After more than 3 million albums sold, thousands of miles traveled around the globe and some dizzying highs and lows, an energized Yellowcard returns with their new album, Paper Walls.
Yellowcard emerged from Jacksonville, Florida with a completely infectious and original blend of rock and pop that made them a sure thing to break out of the pack, but even the band could not have imagined how far.
With a string of successful indie releases, a tireless touring schedule and a steamrolling fan base the band made their Capitol Records debut with 2003’s Ocean Avenue. The album was a smash, spawning huge hit singles, sold-out tours in the U.S. and abroad, an MTV Video Music Award and has sold over 2.5 million copies worldwide. 2006’s gold-certified Lights and Sounds – a more expansive and harder-edged album – was released to rave reviews, showcasing the band’s diversity as songwriters.
Drawing from both the universal, buoyant, hook-filled style of Ocean Avenue and the tougher edges of Lights and Sounds, Paper Walls takes it all a step further with a powerful, anthemic and forward-looking set of songs. The album was produced by Neal Avron, who produced the band’s previous two albums, and also marks the recording debut of guitarist Ryan Mendez, who joined the group during the Lights and Sounds tour.
“If Ocean Avenue was about finding your place in the world and Lights and Sounds is about realizing that you’ve gotten lost, Paper Walls is about what happens when you find yourself again,” Key says. “Before we started this record everything in our lives was changing, but after a bit of struggling I finally found a place where I’m comfortable in my own skin. We know who we are and who we want to be.”
“For the first time in a long time we were in our own little world making a record that we were having fun with,” Key says. “There was no pressure. There was nobody waiting to see what Yellowcard would do next. This record was a totally positive experience and it reminded us of why we started doing this in the first place.”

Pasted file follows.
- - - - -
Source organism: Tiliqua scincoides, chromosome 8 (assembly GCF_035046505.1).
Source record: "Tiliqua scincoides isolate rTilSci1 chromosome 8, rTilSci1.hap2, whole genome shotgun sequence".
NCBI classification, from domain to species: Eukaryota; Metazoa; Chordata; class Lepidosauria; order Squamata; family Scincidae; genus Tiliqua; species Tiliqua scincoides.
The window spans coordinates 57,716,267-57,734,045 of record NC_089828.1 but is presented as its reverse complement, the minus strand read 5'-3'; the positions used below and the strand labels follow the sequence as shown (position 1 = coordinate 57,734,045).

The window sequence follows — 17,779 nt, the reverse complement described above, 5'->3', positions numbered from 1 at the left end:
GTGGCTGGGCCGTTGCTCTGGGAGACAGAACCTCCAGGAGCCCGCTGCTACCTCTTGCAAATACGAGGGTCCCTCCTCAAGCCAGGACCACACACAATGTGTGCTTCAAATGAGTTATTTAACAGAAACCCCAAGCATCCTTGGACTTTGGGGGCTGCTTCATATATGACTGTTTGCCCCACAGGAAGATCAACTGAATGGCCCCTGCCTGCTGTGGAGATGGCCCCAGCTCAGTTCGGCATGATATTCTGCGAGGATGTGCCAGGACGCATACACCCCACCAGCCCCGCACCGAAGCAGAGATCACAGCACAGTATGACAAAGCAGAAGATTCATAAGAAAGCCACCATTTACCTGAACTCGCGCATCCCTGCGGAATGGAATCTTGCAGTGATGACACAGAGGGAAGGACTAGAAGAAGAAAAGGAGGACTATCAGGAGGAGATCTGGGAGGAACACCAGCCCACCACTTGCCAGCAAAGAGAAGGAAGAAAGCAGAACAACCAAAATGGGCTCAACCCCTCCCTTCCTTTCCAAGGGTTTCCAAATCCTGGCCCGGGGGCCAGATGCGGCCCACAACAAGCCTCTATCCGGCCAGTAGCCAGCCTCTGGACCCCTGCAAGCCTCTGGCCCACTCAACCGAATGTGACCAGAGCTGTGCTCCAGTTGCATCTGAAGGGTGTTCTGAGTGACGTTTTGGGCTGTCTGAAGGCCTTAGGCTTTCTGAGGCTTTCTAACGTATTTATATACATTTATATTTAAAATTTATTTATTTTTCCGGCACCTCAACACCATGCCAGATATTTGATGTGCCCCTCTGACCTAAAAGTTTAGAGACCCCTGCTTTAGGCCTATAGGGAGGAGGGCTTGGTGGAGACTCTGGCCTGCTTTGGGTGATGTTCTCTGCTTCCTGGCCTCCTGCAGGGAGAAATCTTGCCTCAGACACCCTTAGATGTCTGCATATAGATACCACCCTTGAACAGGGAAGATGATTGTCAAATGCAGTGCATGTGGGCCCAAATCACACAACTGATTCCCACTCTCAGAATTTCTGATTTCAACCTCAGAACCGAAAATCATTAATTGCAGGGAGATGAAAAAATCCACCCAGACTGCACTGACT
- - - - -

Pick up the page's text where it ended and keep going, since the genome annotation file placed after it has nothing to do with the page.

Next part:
The album title Paper Walls comes from the song of the same name, which begins “Let’s burn a hole so we can climb out of these paper walls in this empty house.” It’s a reference to the barriers that built up between the band members over the years and everyone’s desire to tear down the obstacles and heal old scars.
“If you really love each other as much as we do, you want to knock those walls down and get back to the place where you enjoy being with each other and making music together,” says Key. “The song is basically saying let’s get back out there and remember why this is important to us, why we love being on stage and why we love making records.”
Album opener “The Takedown” starts with a shot – an indelible guitar hook and ferocious drums charge forth as Yellowcard’s trademark mix of airtight vocal harmonies, entwined guitar lines and flourishes of violin crackle with energy. “Fighting” brings together the band’s many strengths – tight, melodic, propulsive riffs gather steam before launching into an epic, undeniable chorus. And bruised but beautiful lead single “Light Up the Sky” has an even more massive payoff, its refrain won’t leave your head in this lifetime, but allows for some ringing dissonance beneath it all.
One of the most touching songs on Paper Walls is “Dear Bobbie,” a wistful song about the 58-year relationship between Key’s grandparents which features recordings of his 87 year-old grandfather reading a love letter to his wife. “The words I wrote to go with it seem to pale in comparison to hearing him speak. It’s coming from a man who has been in World War II, traveled the world and seen and done it all. He’s been married and in love with the same woman for 58 years, and you can hear it in his voice,” says Key.
The personal investment Key put into “Dear Bobbie” is emblematic of the rest of Paper Walls. Call it a rebirth, a reinvention or even an epiphany, there’s no question that the album is a genuine expression of renewal and hope. “At the end of the day there’s a collaborative energy again, that feeling of what Yellowcard was in the beginning when we didn’t have the distance that success created,” Key says. “We feel like we’re the luckiest guys in the world to still be able to do this, and I think that shows.”